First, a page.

In that post I touched on the fact that violence, predation and extinction seem to be part of the biological evolutionary creative process.  Likewise things like weather and plate tectonics seem to be part of the geologic evolutionary creative process.

But that isn’t very comforting or satisfying when trying to make sense of the tragic death of a child, or seemingly gratuitous suffering in nature, for example.

And why is so much violence built into the very biological fabric of living creatures?

The wasps to which Darwin referred in the quote above (taken from a letter he wrote to the biologist Asa Gray) lay their eggs inside the bodies of caterpillars.  When the eggs hatch, the baby wasps feed on the caterpillar’s internal organs, but in a gruesome way that keeps the caterpillar alive for as long as possible.  And probably all of us have seen a cat torturing a mouse. Nature abounds with such things.

A hornet killing a spider

A hornet killing a spider

In fact, most animals, from single celled organisms to humans, survive, at least in part, by killing and consuming other animals.   Nature , as Tennyson put it, is red in tooth and claw.

Ancient people tried to make sense of the violence and bloodshed of the natural world. According to the Biblical creation story, originally all animals were herbivorous and there was no violence in nature.   Violence, predation and death were introduced into the world, the story goes, as a result of “the fall,” following which the earth was cursed.  But the prophets foretold of a coming age in which all violence will end, the weapons of war will be beaten into farm tools and the predation and violence of nature will be no more:

And the wolf will dwell with the lamb,
And the leopard will lie down with the young goat,
And the calf and the young lion and the fatling together;
And a little boy will lead them.
Also the cow and the bear will graze,
Their young will lie down together,
And the lion will eat straw like the ox.
The nursing child will play by the hole of the cobra,
And the weaned child will put his hand on the viper’s den.

This certainly suggests that the ancients sensed there was something wrong, or at least imperfect, about creatures killing one another to nourish themselves and stay alive.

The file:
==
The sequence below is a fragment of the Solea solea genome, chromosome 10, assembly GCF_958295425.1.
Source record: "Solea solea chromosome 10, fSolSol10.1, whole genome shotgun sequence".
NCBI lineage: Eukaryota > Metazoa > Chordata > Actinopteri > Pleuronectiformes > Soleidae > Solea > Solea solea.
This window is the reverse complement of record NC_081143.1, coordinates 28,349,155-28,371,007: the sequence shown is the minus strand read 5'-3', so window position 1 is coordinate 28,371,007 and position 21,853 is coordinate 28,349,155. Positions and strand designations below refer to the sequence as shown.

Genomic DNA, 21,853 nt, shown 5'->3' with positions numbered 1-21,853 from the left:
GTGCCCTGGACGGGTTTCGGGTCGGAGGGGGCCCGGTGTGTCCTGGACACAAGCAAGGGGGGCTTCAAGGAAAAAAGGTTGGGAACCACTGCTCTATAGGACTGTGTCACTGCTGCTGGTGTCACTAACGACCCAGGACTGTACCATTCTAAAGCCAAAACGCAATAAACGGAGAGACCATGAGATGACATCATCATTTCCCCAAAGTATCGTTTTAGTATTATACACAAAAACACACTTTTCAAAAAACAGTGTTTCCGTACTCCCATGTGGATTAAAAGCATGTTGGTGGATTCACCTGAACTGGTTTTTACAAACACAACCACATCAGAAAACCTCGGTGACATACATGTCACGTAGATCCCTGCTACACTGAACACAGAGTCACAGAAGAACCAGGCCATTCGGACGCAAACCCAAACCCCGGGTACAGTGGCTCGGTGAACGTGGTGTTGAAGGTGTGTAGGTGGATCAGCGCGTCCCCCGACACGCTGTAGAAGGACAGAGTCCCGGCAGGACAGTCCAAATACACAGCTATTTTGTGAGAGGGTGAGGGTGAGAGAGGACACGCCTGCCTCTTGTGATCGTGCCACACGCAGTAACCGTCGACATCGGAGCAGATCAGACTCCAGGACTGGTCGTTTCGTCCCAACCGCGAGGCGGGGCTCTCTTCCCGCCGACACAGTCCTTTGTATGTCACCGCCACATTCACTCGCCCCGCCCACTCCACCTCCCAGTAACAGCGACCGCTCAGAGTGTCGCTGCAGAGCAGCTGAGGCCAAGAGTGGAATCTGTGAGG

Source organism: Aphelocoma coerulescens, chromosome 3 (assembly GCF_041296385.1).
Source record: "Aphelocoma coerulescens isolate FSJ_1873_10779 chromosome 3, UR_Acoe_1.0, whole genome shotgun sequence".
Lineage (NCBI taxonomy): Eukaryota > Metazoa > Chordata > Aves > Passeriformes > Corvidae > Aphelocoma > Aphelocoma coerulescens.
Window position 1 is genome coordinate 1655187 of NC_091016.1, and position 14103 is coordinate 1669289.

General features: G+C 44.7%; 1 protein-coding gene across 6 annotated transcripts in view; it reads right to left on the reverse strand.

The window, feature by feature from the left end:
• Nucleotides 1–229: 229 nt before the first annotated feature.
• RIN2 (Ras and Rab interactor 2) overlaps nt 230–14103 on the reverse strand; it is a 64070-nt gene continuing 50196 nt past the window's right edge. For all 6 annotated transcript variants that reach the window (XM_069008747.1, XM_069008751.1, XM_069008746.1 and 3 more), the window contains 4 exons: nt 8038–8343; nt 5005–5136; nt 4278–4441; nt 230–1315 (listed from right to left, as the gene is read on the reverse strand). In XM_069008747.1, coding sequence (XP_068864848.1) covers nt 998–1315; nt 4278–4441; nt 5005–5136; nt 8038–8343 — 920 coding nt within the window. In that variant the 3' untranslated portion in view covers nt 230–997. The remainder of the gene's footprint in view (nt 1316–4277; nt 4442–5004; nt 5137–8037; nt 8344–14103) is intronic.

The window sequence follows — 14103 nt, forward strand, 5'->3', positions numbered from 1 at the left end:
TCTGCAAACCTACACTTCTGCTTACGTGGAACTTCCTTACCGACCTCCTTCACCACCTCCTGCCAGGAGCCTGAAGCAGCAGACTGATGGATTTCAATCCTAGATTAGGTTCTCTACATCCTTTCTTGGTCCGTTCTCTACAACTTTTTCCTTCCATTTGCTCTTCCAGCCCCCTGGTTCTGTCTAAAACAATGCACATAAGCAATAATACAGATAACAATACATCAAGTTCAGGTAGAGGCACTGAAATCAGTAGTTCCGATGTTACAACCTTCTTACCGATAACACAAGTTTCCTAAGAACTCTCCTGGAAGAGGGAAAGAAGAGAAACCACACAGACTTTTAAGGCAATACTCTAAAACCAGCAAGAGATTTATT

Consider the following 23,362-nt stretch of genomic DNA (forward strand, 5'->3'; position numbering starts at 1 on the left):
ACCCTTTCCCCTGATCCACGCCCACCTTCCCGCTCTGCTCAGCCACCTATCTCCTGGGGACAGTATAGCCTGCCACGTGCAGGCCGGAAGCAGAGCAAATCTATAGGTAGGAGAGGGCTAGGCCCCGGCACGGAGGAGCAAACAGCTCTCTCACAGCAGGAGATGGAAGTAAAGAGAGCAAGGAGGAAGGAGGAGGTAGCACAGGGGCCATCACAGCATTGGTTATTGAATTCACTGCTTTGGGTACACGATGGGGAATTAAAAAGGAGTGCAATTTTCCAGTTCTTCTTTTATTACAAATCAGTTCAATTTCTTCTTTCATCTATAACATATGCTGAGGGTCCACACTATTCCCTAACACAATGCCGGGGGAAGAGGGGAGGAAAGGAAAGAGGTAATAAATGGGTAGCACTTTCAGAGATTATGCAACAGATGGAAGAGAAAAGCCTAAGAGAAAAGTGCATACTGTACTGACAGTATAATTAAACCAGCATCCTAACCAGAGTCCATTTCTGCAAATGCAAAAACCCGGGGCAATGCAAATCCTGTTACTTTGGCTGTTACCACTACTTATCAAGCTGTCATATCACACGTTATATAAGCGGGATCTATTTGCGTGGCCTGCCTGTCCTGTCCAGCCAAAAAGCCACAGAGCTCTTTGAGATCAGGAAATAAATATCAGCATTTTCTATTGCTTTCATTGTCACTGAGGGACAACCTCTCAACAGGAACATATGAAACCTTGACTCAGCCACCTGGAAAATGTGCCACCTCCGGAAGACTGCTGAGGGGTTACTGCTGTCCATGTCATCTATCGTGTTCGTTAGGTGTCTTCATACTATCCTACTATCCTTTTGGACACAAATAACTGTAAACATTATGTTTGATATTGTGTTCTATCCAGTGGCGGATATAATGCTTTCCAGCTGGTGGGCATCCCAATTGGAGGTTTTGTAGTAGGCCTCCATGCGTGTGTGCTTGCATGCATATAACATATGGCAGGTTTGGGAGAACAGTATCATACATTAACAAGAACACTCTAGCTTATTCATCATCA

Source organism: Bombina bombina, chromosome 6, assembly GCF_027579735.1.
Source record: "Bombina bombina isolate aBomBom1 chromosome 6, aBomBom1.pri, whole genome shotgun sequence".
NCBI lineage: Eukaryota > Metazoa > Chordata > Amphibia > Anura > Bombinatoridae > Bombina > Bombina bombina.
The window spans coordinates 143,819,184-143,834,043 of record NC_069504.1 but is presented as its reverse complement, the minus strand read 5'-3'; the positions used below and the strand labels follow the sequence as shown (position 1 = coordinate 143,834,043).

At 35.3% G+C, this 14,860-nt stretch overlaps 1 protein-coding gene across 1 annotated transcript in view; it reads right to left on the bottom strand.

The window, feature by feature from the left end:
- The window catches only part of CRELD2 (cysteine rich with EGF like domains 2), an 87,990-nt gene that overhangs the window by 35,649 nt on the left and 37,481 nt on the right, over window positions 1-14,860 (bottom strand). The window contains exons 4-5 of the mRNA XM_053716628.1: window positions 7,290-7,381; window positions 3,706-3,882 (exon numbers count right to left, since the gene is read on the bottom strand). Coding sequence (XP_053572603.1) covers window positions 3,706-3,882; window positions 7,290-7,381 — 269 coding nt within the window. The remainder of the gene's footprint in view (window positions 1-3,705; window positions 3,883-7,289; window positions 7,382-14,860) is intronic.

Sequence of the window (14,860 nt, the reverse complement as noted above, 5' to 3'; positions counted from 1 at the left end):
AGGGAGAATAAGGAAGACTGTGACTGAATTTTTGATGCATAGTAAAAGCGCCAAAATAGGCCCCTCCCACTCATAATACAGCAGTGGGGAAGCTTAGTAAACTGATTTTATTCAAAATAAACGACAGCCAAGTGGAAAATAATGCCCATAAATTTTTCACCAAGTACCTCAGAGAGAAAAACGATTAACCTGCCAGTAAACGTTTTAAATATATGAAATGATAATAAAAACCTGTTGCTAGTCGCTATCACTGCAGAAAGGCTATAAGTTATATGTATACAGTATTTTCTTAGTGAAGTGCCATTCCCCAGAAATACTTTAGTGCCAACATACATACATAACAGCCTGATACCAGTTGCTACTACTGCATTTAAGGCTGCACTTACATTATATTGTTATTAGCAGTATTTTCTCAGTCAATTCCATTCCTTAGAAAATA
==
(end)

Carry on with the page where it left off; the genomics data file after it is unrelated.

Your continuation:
The traditional attribution of predation to “the fall,” however, simply cannot survive our current knowledge of the evolution of life on earth.  Whatever allegorical significance that story may have, predation existed for millions of years before there were humans, so it can’t reasonably be blamed on the moral shortcomings of our species.

I don’t know why cats torture mice, or why the Ichneumonidae wasp feeds by slowly killing its host from the inside.  But I’m confident that their behavior is not a result of any moral failings on either their part or on ours.  If such things qualify as “natural evil,” then we can just add them to all the other seemingly inexplicable natural evil in the world.

As for the prophets’ vision of a future state of harmony among all creatures, it is beautiful. May it come to pass.  For now, however, lambs do not lie down with wolves and lions do not eat straw.

But whether that “peaceable kingdom” ever comes or not, in the meantime we humans need not behave like the wasp or cat.  Animals destined to nourish us need not be tortured first.

With concentrated animal feeding operations and the industrialization of animal husbandry, humanity now inflicts more needless suffering on animals than ever before. The systematic torture and abuse of farm animals in our industrial food system is not something woven into the nature of our being. It is not necessary or natural.  It is moral evil.

CAFO pigs

Perhaps in some future age animals will no longer suffer.  John Wesley speculated that in the age to come animals will not only be free from violence, but that they might also be “raised higher in the scale of being…making them what we are now.”

Of course that is all just interesting speculation.  But in the here and now we live in a reality where animals suffer needlessly, in order to increase the profits of the corporations that churn out meat to feed humans who no longer appreciate the significance of animal husbandry.

We thereby reduce ourselves to the level of Darwin’s wasp.

That’s on us, not nature.

Shortening

As the days shorten, so does my list of things to do.  The summer crops are dying out, so the summer gardens are being tilled, sowed with cover crops and tucked in for the winter, and the battle against weeds is over for another year.  Yesterday I cut the grass, probably for the last time until spring.   Today the pigs go to the processor, eliminating another set of daily chores.

Whereas in the summer the sun rises very early in the morning and shines until nearly bedtime, now the days begin much more leisurely and there is time between the end of the work day and the time to go to sleep.

The shortened days of fall and winter are more relaxed.  The farm doesn’t hibernate, but it does slumber.

Now I can start to turn my attention to the books I’ve neglected.  And most of all, to the thesis I must now finish.

Good Taste

At the Summoned to Wholeness conference we attended a couple of weeks ago we heard a farmer from Kentucky discussing, among other things, the challenges and difficulties of promoting and delivering good locally-produced food to poor communities.  He made some interesting points.

For example  he noted how food relief, both from charities and publicly funded sources, often provides predominantly food that is not nutritious and is of poor quality.  In fact, often it is food that we know will damage and ultimately destroy human health.  Do we want to minister to people by giving them the cheapest least-healthy food possible?, he asked.  I’ve raised that same question in our own faith community.  I strongly believe we ought not be giving people food we wouldn’t eat ourselves.